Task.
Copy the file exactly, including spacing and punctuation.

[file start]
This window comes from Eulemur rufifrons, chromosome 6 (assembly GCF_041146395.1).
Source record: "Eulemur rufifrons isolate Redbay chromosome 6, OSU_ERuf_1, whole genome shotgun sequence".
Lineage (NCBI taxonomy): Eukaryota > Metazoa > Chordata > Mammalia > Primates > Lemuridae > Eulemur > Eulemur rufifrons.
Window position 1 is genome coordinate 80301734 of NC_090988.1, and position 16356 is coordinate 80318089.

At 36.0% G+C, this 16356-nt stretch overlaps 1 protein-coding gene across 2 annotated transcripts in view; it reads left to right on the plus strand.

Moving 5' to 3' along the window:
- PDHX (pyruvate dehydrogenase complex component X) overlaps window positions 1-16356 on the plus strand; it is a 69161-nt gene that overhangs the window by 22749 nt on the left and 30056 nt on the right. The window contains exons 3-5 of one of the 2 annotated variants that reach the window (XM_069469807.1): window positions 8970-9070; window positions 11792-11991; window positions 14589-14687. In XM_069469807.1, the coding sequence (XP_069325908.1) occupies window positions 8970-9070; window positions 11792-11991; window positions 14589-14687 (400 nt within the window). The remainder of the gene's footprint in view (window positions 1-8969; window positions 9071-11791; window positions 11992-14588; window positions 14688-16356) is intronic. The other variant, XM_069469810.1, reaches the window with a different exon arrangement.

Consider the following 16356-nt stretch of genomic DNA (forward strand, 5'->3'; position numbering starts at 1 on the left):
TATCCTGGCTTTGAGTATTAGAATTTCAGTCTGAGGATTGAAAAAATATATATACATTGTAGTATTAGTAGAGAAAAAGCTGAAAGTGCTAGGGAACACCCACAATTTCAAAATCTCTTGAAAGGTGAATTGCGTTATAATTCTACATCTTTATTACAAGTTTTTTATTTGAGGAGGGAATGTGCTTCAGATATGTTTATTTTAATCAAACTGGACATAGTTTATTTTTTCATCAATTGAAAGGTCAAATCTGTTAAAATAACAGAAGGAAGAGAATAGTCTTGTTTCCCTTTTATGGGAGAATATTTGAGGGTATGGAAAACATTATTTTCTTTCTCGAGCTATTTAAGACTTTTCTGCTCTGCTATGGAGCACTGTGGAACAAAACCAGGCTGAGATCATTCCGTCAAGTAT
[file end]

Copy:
This window comes from Eulemur rufifrons, chromosome 6 (assembly GCF_041146395.1).
Source record: "Eulemur rufifrons isolate Redbay chromosome 6, OSU_ERuf_1, whole genome shotgun sequence".
Lineage (NCBI taxonomy): Eukaryota > Metazoa > Chordata > Mammalia > Primates > Lemuridae > Eulemur > Eulemur rufifrons.
Window position 1 is genome coordinate 80301734 of NC_090988.1, and position 16356 is coordinate 80318089.

At 36.0% G+C, this 16356-nt stretch overlaps 1 protein-coding gene across 2 annotated transcripts in view; it reads left to right on the plus strand.

Moving 5' to 3' along the window:
- PDHX (pyruvate dehydrogenase complex component X) overlaps window positions 1-16356 on the plus strand; it is a 69161-nt gene that overhangs the window by 22749 nt on the left and 30056 nt on the right. The window contains exons 3-5 of one of the 2 annotated variants that reach the window (XM_069469807.1): window positions 8970-9070; window positions 11792-11991; window positions 14589-14687. In XM_069469807.1, the coding sequence (XP_069325908.1) occupies window positions 8970-9070; window positions 11792-11991; window positions 14589-14687 (400 nt within the window). The remainder of the gene's footprint in view (window positions 1-8969; window positions 9071-11791; window positions 11992-14588; window positions 14688-16356) is intronic. The other variant, XM_069469810.1, reaches the window with a different exon arrangement.

Consider the following 16356-nt stretch of genomic DNA (forward strand, 5'->3'; position numbering starts at 1 on the left):
TATCCTGGCTTTGAGTATTAGAATTTCAGTCTGAGGATTGAAAAAATATATATACATTGTAGTATTAGTAGAGAAAAAGCTGAAAGTGCTAGGGAACACCCACAATTTCAAAATCTCTTGAAAGGTGAATTGCGTTATAATTCTACATCTTTATTACAAGTTTTTTATTTGAGGAGGGAATGTGCTTCAGATATGTTTATTTTAATCAAACTGGACATAGTTTATTTTTTCATCAATTGAAAGGTCAAATCTGTTAAAATAACAGAAGGAAGAGAATAGTCTTGTTTCCCTTTTATGGGAGAATATTTGAGGGTATGGAAAACATTATTTTCTTTCTCGAGCTATTTAAGACTTTTCTGCTCTGCTATGGAGCACTGTGGAACAAAACCAGGCTGAGATCATTCCGTCAAGTAT